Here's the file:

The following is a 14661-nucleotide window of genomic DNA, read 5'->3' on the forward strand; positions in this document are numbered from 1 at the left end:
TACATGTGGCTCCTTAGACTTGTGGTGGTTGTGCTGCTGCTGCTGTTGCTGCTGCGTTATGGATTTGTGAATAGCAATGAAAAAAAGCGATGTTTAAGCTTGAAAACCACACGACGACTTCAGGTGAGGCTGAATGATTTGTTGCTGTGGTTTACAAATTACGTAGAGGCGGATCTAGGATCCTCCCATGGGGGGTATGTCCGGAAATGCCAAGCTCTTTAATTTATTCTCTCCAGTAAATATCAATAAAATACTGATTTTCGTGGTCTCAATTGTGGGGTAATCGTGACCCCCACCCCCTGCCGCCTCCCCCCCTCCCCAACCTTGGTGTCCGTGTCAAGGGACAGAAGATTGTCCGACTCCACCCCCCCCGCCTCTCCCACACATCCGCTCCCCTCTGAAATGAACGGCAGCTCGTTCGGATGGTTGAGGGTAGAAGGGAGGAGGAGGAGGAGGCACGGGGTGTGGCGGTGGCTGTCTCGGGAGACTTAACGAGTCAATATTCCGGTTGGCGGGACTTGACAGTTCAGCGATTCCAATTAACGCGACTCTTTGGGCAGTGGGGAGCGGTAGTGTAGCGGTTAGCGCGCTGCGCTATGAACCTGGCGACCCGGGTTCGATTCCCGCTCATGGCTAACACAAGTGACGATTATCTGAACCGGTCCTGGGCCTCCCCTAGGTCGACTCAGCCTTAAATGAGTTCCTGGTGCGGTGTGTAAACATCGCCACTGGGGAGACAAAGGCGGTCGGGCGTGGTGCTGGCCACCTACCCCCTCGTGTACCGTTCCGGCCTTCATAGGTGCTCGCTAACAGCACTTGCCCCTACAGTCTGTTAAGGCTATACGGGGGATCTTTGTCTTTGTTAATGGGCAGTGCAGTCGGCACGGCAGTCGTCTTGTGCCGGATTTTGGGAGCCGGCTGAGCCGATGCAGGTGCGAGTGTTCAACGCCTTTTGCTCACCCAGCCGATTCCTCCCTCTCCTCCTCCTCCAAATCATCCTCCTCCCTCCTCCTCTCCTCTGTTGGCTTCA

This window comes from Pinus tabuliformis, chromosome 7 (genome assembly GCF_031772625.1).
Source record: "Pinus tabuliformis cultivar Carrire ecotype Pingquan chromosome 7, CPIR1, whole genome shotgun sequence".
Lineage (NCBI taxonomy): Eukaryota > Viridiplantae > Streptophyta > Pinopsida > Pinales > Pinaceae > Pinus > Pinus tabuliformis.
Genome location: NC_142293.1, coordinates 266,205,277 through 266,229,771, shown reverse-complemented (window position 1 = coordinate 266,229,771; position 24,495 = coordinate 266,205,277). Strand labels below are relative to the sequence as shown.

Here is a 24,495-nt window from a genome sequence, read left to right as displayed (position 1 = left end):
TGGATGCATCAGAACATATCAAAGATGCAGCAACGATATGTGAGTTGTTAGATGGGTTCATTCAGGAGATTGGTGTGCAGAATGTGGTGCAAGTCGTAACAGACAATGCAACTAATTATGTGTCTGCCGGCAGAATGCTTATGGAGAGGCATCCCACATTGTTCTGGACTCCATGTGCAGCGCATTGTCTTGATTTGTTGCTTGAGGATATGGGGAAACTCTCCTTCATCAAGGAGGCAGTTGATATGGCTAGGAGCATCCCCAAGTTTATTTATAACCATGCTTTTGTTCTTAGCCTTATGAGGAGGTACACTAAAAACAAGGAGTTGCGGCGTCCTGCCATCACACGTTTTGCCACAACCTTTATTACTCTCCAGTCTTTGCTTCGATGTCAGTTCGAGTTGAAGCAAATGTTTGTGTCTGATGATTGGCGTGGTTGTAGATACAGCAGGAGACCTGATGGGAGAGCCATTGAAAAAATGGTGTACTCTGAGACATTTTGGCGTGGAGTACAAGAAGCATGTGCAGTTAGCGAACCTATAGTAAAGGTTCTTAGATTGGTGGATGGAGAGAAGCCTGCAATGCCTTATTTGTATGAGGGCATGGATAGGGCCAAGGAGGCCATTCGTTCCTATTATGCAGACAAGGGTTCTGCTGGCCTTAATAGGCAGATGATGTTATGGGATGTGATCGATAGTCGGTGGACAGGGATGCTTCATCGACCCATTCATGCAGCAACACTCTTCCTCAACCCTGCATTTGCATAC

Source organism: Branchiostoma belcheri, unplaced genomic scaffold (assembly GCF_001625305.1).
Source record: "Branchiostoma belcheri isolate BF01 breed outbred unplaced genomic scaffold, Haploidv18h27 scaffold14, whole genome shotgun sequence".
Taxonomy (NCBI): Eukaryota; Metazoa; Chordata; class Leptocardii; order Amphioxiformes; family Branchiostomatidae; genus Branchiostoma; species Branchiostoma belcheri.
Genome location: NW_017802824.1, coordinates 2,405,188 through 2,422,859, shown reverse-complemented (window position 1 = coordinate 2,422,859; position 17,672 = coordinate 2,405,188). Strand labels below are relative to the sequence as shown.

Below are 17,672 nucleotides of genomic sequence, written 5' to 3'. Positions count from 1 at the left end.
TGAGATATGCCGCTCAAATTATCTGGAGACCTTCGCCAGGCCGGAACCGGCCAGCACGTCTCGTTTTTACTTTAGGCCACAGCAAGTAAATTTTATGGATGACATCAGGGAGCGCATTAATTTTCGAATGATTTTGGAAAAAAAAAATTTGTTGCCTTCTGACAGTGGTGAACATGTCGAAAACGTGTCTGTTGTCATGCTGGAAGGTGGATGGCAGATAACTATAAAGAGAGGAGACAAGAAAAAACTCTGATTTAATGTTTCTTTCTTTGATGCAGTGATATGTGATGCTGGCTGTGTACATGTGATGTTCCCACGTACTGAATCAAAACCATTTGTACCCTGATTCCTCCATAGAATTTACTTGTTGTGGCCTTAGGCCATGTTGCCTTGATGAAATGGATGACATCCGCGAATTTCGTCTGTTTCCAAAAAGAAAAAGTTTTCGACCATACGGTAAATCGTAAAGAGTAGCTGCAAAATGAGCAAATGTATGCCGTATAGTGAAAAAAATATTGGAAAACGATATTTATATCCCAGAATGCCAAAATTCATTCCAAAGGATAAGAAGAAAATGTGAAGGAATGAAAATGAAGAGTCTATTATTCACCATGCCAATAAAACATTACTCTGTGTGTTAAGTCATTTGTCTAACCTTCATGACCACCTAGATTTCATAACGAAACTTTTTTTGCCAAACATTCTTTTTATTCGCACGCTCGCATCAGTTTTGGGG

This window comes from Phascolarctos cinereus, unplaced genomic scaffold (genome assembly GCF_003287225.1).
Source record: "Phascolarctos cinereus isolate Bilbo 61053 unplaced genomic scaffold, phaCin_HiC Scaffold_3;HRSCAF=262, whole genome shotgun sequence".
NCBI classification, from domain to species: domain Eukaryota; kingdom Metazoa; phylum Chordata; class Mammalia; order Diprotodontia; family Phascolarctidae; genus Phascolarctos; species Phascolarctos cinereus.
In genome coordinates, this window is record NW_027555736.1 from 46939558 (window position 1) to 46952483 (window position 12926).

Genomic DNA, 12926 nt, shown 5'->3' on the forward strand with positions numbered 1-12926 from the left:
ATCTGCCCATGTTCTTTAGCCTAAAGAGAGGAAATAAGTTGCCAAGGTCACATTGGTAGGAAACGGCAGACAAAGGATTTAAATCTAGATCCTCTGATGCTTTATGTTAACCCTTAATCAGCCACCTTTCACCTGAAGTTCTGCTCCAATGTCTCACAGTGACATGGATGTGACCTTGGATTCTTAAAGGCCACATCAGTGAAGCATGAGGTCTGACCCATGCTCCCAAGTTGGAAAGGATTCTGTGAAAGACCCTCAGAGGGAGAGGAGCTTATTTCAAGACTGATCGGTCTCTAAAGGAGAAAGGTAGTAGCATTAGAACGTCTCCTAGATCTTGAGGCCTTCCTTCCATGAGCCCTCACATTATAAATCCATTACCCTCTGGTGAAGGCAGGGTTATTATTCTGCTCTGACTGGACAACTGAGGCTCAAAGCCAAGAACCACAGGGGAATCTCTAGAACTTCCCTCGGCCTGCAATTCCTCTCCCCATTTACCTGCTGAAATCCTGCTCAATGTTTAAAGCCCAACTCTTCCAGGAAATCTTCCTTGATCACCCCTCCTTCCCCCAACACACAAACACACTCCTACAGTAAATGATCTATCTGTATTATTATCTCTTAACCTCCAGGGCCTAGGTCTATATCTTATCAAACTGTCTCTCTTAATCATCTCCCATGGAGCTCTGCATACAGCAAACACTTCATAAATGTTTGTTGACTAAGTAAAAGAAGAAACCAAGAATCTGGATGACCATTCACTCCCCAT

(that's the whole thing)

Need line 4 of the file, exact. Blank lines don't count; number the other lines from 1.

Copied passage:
Source record: "Pinus tabuliformis cultivar Carrire ecotype Pingquan chromosome 7, CPIR1, whole genome shotgun sequence".